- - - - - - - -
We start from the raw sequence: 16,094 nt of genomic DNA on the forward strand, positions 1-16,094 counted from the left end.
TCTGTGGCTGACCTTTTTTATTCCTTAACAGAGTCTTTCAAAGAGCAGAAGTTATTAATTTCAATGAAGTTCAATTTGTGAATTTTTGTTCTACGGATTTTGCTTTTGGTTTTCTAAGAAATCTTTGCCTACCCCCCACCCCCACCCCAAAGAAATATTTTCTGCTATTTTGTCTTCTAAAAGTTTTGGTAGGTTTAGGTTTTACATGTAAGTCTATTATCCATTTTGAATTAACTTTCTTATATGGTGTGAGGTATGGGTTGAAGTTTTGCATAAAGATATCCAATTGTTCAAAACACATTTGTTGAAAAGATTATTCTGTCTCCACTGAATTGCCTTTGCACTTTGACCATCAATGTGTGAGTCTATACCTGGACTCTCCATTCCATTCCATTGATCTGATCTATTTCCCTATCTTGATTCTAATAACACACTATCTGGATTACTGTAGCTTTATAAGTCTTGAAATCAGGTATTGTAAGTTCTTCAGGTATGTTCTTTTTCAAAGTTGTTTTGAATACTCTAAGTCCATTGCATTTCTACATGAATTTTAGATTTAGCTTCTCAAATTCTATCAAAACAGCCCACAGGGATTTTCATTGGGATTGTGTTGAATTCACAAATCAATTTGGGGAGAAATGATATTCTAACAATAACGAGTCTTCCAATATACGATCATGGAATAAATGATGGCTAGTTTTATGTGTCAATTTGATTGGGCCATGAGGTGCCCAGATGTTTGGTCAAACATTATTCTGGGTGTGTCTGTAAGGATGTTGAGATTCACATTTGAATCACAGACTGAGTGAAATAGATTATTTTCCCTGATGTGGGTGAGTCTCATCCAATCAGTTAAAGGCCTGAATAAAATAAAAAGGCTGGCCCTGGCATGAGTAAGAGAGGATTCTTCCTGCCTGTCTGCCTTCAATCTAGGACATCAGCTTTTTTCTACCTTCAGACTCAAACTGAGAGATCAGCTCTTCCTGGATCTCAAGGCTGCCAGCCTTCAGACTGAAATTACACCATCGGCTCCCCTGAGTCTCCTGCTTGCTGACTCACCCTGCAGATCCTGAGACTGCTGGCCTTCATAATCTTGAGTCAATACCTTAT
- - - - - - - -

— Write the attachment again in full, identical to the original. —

We start from the raw sequence: 16,094 nt of genomic DNA on the forward strand, positions 1-16,094 counted from the left end.
TCTGTGGCTGACCTTTTTTATTCCTTAACAGAGTCTTTCAAAGAGCAGAAGTTATTAATTTCAATGAAGTTCAATTTGTGAATTTTTGTTCTACGGATTTTGCTTTTGGTTTTCTAAGAAATCTTTGCCTACCCCCCACCCCCACCCCAAAGAAATATTTTCTGCTATTTTGTCTTCTAAAAGTTTTGGTAGGTTTAGGTTTTACATGTAAGTCTATTATCCATTTTGAATTAACTTTCTTATATGGTGTGAGGTATGGGTTGAAGTTTTGCATAAAGATATCCAATTGTTCAAAACACATTTGTTGAAAAGATTATTCTGTCTCCACTGAATTGCCTTTGCACTTTGACCATCAATGTGTGAGTCTATACCTGGACTCTCCATTCCATTCCATTGATCTGATCTATTTCCCTATCTTGATTCTAATAACACACTATCTGGATTACTGTAGCTTTATAAGTCTTGAAATCAGGTATTGTAAGTTCTTCAGGTATGTTCTTTTTCAAAGTTGTTTTGAATACTCTAAGTCCATTGCATTTCTACATGAATTTTAGATTTAGCTTCTCAAATTCTATCAAAACAGCCCACAGGGATTTTCATTGGGATTGTGTTGAATTCACAAATCAATTTGGGGAGAAATGATATTCTAACAATAACGAGTCTTCCAATATACGATCATGGAATAAATGATGGCTAGTTTTATGTGTCAATTTGATTGGGCCATGAGGTGCCCAGATGTTTGGTCAAACATTATTCTGGGTGTGTCTGTAAGGATGTTGAGATTCACATTTGAATCACAGACTGAGTGAAATAGATTATTTTCCCTGATGTGGGTGAGTCTCATCCAATCAGTTAAAGGCCTGAATAAAATAAAAAGGCTGGCCCTGGCATGAGTAAGAGAGGATTCTTCCTGCCTGTCTGCCTTCAATCTAGGACATCAGCTTTTTTCTACCTTCAGACTCAAACTGAGAGATCAGCTCTTCCTGGATCTCAAGGCTGCCAGCCTTCAGACTGAAATTACACCATCGGCTCCCCTGAGTCTCCTGCTTGCTGACTCACCCTGCAGATCCTGAGACTGCTGGCCTTCATAATCTTGAGTCAATACCTTAT